Little did we know it was a holiday weekend, with Monday being the official observance of the first president of Mexico’s birthday. I surprised the hotel clerk when he mentioned this to us, and I said, oh, Benito Juarez Day. Only from my years in Oaxaca did I know this (he was born there and was the first and only fully indigenous president of Mexico.) This meant a lot of things were closed and the city was quite quiet. The city seems calm these days: That’s a far cry from just a few years ago when it was consumed by rampant violence that still hasn’t quite disappeared. Clearly the dark times suppressed the traditional and vivacious outdoors life of the place but it’s just as clearly coming back to life. Friends, locals, and blogs had provided a pretty comprehensive list of places to try which was a dramatic testament to just how far the place had come in a very short time.

We walked the infamous Avenida Revolucion – the main drag, party street, tacky souvenir lined boulevard. We needed food first and stopped at a taco stand recommended by Alonso at the hotel – Tacos el Gordo. We dove into Al Pastor, Suadero (a thinly sliced piece of beef cut from the brisket) and Carne Asada tacos. Without doubt, that Al Pastor was the best I have ever had – the meat so distinctive in flavor. When I pressed the guy about what the spices were, and we asked if it was Chinese 5 spice, he smiled and told me that there were actually 10 spices – and he was not budging. Bellies full, we continued onward. It was Sunday so things were quiet, and it was the day after St. Patty’s day, so it was really quiet on the Avenida. It is not a charming boulevard, and anyone who associates those classic images of colonial architecture and tree-lined zocolos with Tijuana will be sorely disappointed. But I found charm in its grittiness and striking street art. The fact is that it is not a precious town and never will be.

It reminds me a lot of Detroit, a city burdened by economic meltdown and a horrible reputation. Both cities see food as a way to rebuild – in Detroit you see it in the urban Ag movement, the growing number of food crafters, and emphasis on local food. And of course in the art. In Tijuana you see it in the growing number of restaurants and emphasis on local ingredients which encompass all the traditional Mexican food wares but also novelties like local wine and new culinary techniques. I want to believe that you can change a city through food, that it can be the blueprint on how to drive economic development.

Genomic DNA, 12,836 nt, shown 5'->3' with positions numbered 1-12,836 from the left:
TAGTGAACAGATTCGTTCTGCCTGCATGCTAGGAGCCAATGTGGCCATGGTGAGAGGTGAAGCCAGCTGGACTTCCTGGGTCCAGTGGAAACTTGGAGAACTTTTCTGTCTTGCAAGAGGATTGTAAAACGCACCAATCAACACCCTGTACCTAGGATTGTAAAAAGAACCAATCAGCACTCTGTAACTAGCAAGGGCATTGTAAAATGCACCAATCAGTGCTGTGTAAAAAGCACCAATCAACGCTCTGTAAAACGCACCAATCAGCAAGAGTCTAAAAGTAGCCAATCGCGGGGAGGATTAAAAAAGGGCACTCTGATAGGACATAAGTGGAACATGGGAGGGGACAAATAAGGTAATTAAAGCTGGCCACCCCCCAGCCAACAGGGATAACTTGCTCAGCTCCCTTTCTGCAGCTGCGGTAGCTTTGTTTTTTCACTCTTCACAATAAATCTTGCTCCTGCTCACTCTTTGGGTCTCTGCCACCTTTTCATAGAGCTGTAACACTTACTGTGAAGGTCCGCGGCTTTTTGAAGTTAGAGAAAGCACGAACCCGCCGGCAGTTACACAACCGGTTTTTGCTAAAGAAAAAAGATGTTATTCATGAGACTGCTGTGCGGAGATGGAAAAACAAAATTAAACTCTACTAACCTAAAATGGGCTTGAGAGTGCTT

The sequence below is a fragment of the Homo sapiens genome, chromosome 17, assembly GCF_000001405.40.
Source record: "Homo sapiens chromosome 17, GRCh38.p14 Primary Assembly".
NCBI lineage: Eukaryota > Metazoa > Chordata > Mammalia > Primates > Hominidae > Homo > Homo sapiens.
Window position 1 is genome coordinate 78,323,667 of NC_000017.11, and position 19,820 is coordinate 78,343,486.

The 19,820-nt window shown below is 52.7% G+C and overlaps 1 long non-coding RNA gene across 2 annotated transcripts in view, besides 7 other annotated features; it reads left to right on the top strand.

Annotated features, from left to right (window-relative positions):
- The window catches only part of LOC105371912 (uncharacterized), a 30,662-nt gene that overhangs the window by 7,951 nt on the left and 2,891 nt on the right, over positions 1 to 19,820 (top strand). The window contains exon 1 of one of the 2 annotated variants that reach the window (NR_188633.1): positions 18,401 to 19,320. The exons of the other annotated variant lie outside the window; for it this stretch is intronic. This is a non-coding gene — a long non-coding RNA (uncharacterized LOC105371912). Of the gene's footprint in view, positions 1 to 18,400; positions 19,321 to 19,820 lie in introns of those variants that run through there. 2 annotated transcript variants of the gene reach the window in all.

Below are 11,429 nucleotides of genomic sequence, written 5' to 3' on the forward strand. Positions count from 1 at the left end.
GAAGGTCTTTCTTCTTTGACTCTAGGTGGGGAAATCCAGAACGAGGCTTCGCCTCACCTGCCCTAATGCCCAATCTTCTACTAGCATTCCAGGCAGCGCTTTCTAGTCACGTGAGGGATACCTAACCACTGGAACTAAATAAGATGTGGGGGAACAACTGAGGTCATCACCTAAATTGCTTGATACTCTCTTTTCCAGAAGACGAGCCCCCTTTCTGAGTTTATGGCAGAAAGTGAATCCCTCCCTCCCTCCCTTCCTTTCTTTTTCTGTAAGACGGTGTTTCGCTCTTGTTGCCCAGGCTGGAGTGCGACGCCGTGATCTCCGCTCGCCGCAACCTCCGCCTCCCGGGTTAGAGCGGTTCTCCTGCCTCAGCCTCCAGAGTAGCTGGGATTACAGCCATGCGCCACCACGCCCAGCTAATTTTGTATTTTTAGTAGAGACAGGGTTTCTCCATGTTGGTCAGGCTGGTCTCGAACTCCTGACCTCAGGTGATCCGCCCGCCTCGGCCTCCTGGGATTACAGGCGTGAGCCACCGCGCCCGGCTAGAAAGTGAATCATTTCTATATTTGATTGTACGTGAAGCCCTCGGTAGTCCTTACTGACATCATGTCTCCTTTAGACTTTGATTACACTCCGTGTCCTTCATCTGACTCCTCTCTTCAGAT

After a few hours of strolling, we went in search of a late afternoon drink and ended up at Caesars Hotel. Yes, the same Caesars where the salad was invented, Bogey dined, and one of the original reasons for Tijuana’s fame. It is a beautiful place, with wood beamed ceilings and a very 1950’s supper club feel. The Plascencia family did an amazing job restoring the place to its full glory. We sat at the bar and absorbed the atmosphere, listening to the amazing jazz selection playing over the speaker. Eventually we were hungry again and ordered the salad, a crab stuffed pepper with an avocado butter sauce. Before we knew it, three hours had passed and we headed back to the hotel and had a nightcap before crashing.

We woke up to hard rain the next day. It was exactly opposite of how I’d imagined Tijuana, cold and dreary just like a summer day in San Francisco’s Sunset. Thankfully we were meeting up with a guy we’d been introduced to – Arturo Rodriguez, owner of La Caja Galeria. Getting there was an adventure – requiring Arturo to relay directions to our cab driver (no real address) that included lots of turns and small streets until finally we arrived in front of a beautiful, street art covered warehouse space. It’s an amazing gallery that works solely with contemporary Mexican artists. They also do workshops and gastronomic events that pair an artist with a chef and a meal inspired by the art. It was great to while away the hours sipping mezcal (of course) and talking food and art, the changing the world, and the perceptions of Tijuana.